“In our business you’ve got to be immune from shocks — especially from birds!”
A clumsy young window cleaner (Robin Askwith) working for his brother-in-law (Anthony Booth) finds it easy to bed his scantily-clad female clients, but really wants to date a sexy female cop (Linda Hayden).
Genres, Themes, Actors, and Directors:
Confessions of a Window Cleaner was the highest grossing film at the U.K. box office in 1974, and it’s easy to see why: full of naughty sexual encounters and low-brow humor, Confessions… is essentially soft-core porn on laughing gas. The script is filled to the brim with groan-inducing double entendres (“I don’t know what came over me.” “Well, it wasn’t me.”), and occasionally stoops a bit too low for laughs, as when Askwith’s pregnant sister (Sheila White) appears to be going into labor, only to let out a huge belch instead — but ultimately it’s all much too innocuous to find fault with. As “Timothy Lea”, Robin Askwith — who looks like a goofy Mick Jagger — is horny but has his heart in the right place, as evidenced by his sincere pursuit of marriage with baby-faced Linda Hayden. Followed by three Confessions… sequels, all starring Askwith as Timmy. Note the following refrain from Timmy’s theme song: “You’re not a loser, you just find it hard to win.” (!!)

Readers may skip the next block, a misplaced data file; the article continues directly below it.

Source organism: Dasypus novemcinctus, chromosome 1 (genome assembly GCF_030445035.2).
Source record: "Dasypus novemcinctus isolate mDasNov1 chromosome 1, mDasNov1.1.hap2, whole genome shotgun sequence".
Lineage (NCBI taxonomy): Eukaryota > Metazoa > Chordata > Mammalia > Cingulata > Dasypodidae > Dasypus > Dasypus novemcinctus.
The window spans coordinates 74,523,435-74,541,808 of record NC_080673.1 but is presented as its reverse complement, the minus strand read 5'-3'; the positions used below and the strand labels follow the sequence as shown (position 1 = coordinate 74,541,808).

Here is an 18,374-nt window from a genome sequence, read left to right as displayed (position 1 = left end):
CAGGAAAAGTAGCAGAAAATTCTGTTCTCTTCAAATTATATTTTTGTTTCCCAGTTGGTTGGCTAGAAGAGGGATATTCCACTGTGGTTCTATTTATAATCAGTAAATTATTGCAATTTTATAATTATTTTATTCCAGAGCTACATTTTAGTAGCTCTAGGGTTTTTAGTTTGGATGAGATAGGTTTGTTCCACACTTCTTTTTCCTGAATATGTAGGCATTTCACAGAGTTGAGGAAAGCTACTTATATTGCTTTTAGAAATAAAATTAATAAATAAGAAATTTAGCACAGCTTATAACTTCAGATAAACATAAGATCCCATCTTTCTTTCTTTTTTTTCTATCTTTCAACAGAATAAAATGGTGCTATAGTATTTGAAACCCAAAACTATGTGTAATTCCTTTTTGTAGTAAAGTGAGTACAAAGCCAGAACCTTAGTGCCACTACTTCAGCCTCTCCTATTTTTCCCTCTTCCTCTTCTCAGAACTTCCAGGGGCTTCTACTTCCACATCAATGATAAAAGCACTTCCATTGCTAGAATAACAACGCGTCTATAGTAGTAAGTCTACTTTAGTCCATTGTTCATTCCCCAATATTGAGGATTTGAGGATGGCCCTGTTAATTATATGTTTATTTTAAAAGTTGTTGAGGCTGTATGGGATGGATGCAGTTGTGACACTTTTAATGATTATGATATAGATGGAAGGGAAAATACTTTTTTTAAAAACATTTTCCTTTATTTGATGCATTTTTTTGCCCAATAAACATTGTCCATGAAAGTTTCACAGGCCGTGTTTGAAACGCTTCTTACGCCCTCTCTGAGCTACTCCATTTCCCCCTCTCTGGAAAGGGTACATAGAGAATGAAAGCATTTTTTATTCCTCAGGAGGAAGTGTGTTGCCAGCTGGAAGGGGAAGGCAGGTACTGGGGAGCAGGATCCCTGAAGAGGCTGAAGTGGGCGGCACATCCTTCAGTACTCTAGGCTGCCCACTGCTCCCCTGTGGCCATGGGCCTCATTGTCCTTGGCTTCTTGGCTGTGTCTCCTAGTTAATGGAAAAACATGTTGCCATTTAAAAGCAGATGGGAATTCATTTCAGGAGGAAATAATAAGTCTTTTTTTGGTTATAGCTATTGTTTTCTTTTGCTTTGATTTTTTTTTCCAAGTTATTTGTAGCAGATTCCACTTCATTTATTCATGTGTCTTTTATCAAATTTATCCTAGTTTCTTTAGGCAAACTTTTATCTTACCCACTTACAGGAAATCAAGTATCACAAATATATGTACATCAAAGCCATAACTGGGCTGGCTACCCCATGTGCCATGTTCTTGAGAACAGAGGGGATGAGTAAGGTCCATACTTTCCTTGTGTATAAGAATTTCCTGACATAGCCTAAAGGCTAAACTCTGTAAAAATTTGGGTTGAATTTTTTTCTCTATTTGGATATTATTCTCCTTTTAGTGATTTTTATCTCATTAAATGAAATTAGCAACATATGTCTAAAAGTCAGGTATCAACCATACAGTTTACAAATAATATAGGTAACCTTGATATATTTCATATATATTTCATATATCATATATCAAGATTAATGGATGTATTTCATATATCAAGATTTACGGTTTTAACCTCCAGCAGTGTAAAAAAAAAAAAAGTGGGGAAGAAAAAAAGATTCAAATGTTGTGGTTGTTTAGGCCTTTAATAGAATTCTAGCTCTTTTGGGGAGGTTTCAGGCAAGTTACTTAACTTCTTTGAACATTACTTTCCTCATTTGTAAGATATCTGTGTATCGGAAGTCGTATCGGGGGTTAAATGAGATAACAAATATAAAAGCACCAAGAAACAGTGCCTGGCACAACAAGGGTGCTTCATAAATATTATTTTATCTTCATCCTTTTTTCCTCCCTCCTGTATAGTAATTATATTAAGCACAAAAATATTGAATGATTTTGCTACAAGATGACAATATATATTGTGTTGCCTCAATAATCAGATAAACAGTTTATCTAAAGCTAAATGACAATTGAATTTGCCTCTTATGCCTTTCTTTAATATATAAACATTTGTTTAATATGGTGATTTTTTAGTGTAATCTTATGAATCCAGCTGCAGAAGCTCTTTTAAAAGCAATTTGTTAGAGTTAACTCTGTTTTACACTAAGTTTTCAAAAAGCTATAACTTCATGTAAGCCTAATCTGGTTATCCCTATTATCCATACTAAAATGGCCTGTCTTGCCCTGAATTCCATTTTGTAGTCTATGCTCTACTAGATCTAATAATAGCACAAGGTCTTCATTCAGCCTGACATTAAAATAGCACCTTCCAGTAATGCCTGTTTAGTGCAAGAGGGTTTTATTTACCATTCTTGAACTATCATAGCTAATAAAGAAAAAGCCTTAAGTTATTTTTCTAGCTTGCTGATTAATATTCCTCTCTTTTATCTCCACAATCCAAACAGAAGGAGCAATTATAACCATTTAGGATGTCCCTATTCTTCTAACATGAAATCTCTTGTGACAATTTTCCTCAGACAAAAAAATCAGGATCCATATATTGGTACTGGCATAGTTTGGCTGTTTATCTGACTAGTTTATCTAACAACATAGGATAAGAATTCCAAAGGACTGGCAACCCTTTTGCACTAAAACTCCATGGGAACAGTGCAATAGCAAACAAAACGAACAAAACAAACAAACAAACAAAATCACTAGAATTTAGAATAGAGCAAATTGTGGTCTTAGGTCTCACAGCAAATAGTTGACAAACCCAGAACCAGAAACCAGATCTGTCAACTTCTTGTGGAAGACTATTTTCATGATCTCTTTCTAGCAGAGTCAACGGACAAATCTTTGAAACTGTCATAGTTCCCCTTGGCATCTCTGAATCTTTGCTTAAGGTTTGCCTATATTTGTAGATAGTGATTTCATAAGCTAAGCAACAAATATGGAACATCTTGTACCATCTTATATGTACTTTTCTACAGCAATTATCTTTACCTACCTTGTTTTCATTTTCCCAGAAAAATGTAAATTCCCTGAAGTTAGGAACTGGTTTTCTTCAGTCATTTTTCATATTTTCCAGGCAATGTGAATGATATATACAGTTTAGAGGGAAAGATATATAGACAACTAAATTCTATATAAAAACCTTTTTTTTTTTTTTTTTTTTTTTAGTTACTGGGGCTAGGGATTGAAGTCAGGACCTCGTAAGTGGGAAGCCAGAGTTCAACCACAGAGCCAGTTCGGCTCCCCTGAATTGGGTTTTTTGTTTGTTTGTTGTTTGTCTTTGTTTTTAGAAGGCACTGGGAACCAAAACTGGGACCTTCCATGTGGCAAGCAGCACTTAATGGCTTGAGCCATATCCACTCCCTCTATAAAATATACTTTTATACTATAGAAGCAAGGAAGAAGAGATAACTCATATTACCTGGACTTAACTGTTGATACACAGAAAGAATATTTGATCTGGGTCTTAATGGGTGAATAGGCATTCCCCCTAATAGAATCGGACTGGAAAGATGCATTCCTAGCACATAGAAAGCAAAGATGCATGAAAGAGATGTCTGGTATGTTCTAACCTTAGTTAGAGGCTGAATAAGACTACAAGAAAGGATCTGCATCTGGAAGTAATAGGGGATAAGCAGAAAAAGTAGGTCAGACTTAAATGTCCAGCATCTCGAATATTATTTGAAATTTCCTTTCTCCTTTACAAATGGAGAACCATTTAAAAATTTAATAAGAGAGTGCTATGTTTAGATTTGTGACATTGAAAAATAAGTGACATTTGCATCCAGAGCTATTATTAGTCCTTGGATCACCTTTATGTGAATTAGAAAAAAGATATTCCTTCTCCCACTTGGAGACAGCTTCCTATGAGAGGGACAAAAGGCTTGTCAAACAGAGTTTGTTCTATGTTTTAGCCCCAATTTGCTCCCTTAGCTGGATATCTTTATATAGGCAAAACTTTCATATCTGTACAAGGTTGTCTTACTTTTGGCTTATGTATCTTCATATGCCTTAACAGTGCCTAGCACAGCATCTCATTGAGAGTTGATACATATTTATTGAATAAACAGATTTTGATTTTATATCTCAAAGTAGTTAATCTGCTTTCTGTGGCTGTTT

Redeeming Qualities and Moments:
- An overall air of lighthearted silliness
- A bouncy ’70s score
No; despite its historical popularity, this one isn’t must-see viewing — though it’s worth a look if you’re curious. Listed as a Cult Movie in the back of Peary’s book.